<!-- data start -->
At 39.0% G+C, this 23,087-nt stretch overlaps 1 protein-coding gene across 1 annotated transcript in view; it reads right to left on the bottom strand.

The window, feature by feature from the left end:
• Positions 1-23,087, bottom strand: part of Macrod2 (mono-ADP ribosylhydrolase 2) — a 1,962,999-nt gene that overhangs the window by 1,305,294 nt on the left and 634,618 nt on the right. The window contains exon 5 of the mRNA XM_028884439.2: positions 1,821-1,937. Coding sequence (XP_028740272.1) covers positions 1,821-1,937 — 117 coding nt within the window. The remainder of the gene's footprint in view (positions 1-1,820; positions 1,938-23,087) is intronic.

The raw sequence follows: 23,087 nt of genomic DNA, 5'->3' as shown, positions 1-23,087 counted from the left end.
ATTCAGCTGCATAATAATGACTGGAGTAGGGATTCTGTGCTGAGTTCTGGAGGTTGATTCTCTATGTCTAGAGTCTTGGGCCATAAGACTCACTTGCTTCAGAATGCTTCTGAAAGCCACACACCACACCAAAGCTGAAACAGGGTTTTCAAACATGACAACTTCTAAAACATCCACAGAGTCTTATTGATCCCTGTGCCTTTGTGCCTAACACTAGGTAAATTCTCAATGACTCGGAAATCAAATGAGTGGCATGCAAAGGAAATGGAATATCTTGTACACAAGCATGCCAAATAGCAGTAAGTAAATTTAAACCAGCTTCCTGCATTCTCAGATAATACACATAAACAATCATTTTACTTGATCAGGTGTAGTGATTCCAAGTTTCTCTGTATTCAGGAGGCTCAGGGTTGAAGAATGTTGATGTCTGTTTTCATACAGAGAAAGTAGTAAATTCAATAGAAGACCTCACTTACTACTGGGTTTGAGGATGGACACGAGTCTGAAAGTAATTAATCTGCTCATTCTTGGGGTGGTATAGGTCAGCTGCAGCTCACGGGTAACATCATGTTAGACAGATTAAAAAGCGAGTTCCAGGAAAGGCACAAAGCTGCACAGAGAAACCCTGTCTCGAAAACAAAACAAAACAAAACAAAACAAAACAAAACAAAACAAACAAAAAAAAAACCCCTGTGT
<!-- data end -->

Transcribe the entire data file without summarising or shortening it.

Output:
At 39.0% G+C, this 23,087-nt stretch overlaps 1 protein-coding gene across 1 annotated transcript in view; it reads right to left on the bottom strand.

The window, feature by feature from the left end:
• Positions 1-23,087, bottom strand: part of Macrod2 (mono-ADP ribosylhydrolase 2) — a 1,962,999-nt gene that overhangs the window by 1,305,294 nt on the left and 634,618 nt on the right. The window contains exon 5 of the mRNA XM_028884439.2: positions 1,821-1,937. Coding sequence (XP_028740272.1) covers positions 1,821-1,937 — 117 coding nt within the window. The remainder of the gene's footprint in view (positions 1-1,820; positions 1,938-23,087) is intronic.

The raw sequence follows: 23,087 nt of genomic DNA, 5'->3' as shown, positions 1-23,087 counted from the left end.
ATTCAGCTGCATAATAATGACTGGAGTAGGGATTCTGTGCTGAGTTCTGGAGGTTGATTCTCTATGTCTAGAGTCTTGGGCCATAAGACTCACTTGCTTCAGAATGCTTCTGAAAGCCACACACCACACCAAAGCTGAAACAGGGTTTTCAAACATGACAACTTCTAAAACATCCACAGAGTCTTATTGATCCCTGTGCCTTTGTGCCTAACACTAGGTAAATTCTCAATGACTCGGAAATCAAATGAGTGGCATGCAAAGGAAATGGAATATCTTGTACACAAGCATGCCAAATAGCAGTAAGTAAATTTAAACCAGCTTCCTGCATTCTCAGATAATACACATAAACAATCATTTTACTTGATCAGGTGTAGTGATTCCAAGTTTCTCTGTATTCAGGAGGCTCAGGGTTGAAGAATGTTGATGTCTGTTTTCATACAGAGAAAGTAGTAAATTCAATAGAAGACCTCACTTACTACTGGGTTTGAGGATGGACACGAGTCTGAAAGTAATTAATCTGCTCATTCTTGGGGTGGTATAGGTCAGCTGCAGCTCACGGGTAACATCATGTTAGACAGATTAAAAAGCGAGTTCCAGGAAAGGCACAAAGCTGCACAGAGAAACCCTGTCTCGAAAACAAAACAAAACAAAACAAAACAAAACAAAACAAAACAAACAAAAAAAAAACCCCTGTGT